Bachelor of Arts in Music Therapy

General

Program Description

Can singing "This Little Light of Mine" really help somebody relearn to speak, after being shot in the head through Broca's area? How can music-based interventions improve Alzheimer's patients' functioning and quality of life? Could music be a viable alternative to drugs or other types of therapy in treating mood disorders? How does music affect development in children?

If any of these questions interest you, consider enrolling in CMU's music therapy program, accredited by the Canadian Association for Music Therapy (CAMT).

This program is designed for students interested in a career in music therapy. Music therapists use music in a skillful, systematic way to promote positive changes in the mental, physical, emotional, or spiritual functioning of individuals and groups. Employment opportunities for music therapists exist in mental health facilities, nursing homes, hospitals, schools, group homes, and many other settings. As well, many music therapists develop their own private practices. Music therapists are expected to be accomplished and versatile musicians with a solid grounding in the study of normal and abnormal human development in addition to their music therapy skills. Above and beyond the skills and techniques of music therapy, students at CMU gain an understanding of spirituality, ethics, and counseling, invaluable to a career in any care profession.

The CMU music therapy program is accredited by the Canadian Association for Music Therapy (CAMT). This means that CMU students may apply for CAMT-approved internships, and can apply for national accreditation by the CAMT once they have completed their Bachelor of Music Therapy studies.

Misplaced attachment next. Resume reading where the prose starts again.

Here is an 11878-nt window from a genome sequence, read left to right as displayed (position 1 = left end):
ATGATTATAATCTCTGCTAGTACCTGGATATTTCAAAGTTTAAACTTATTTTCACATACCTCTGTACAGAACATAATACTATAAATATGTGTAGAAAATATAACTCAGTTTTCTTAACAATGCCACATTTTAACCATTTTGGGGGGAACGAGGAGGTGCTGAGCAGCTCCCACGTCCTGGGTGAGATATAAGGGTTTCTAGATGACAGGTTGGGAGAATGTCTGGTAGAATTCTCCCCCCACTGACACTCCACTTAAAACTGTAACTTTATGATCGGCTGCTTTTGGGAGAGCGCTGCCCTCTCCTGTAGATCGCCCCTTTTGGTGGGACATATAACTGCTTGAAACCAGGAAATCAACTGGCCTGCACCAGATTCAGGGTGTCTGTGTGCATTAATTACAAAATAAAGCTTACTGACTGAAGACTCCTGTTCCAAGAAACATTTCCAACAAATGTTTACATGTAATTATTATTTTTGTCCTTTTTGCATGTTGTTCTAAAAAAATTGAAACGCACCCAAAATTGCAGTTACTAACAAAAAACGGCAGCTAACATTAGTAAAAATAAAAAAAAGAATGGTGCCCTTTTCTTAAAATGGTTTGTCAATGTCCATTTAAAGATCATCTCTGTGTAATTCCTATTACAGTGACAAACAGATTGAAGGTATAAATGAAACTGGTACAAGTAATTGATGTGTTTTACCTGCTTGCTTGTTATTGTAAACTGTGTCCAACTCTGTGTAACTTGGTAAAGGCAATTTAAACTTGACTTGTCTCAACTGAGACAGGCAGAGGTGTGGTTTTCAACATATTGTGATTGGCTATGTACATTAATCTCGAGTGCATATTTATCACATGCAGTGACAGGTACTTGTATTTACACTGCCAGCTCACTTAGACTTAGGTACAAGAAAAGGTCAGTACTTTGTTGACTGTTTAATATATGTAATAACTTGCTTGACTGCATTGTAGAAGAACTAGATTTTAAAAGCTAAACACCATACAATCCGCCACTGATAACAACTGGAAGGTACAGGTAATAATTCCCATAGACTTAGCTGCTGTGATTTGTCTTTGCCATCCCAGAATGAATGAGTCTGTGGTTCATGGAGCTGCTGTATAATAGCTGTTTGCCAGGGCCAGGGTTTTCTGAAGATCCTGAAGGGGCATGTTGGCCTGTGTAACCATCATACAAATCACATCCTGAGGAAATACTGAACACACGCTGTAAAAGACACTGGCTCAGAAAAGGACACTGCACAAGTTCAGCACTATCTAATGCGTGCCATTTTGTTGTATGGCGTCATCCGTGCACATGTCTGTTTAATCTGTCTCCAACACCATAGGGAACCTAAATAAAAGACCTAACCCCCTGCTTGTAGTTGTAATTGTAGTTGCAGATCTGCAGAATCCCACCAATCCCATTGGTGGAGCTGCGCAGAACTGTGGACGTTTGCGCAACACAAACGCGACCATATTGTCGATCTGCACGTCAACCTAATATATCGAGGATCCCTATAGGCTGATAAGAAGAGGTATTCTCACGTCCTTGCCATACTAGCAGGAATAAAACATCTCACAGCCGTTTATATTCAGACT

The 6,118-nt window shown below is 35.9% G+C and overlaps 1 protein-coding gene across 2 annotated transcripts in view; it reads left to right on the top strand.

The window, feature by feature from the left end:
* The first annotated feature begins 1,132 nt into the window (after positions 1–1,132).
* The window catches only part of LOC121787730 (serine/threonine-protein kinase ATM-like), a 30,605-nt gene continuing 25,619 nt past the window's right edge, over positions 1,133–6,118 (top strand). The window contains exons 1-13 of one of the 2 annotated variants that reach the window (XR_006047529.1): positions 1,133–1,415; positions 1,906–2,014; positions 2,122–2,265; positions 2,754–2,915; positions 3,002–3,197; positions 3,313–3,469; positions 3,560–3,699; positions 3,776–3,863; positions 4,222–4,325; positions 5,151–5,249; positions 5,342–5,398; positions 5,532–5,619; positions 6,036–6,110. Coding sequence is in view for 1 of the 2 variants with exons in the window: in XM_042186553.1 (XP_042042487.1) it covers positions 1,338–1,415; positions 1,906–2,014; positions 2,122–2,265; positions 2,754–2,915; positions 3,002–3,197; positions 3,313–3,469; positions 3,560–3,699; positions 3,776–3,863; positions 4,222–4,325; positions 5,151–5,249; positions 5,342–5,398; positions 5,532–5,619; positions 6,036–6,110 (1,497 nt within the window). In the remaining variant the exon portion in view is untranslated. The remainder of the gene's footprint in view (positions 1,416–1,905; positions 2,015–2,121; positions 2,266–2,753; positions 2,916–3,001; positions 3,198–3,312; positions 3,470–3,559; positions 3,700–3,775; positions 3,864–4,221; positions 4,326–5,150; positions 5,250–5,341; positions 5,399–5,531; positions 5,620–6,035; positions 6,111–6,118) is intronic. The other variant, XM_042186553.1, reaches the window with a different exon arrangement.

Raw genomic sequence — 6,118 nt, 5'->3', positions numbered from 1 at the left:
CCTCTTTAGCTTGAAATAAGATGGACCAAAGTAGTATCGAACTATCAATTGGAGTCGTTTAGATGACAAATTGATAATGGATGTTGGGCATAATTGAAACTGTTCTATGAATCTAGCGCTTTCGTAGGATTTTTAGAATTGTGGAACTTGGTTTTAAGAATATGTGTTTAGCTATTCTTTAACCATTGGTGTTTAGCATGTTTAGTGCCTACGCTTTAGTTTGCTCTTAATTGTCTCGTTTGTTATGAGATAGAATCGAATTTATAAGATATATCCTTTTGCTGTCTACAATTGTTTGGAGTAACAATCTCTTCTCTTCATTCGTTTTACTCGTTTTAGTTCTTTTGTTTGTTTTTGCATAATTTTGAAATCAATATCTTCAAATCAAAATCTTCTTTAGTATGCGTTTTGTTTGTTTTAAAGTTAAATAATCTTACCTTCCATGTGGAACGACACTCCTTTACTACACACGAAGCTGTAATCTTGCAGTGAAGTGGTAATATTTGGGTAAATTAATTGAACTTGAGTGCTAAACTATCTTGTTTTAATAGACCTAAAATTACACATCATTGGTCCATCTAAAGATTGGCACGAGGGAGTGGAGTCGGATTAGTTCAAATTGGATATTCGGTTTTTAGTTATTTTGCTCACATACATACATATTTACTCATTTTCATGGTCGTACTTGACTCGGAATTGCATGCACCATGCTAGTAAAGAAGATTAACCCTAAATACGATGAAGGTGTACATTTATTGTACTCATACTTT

Tuition & Fees

  • CAD 13000 / year
  • CAD 15000 / year (International students)
Last updated February 2018

About the School

The origins of CMU go back to the early 1990s when people from the business community and from four Mennonite colleges in Manitoba—CMBC, Concord College, Steinbach Bible College and Menno Simons Colle ... Read More

The origins of CMU go back to the early 1990s when people from the business community and from four Mennonite colleges in Manitoba—CMBC, Concord College, Steinbach Bible College and Menno Simons College—met to talk about inter-Mennonite co-operation in higher education. This led to formal discussions among the colleges, beginning in 1995. Steinbach Bible College withdrew from the process in 1996. Read less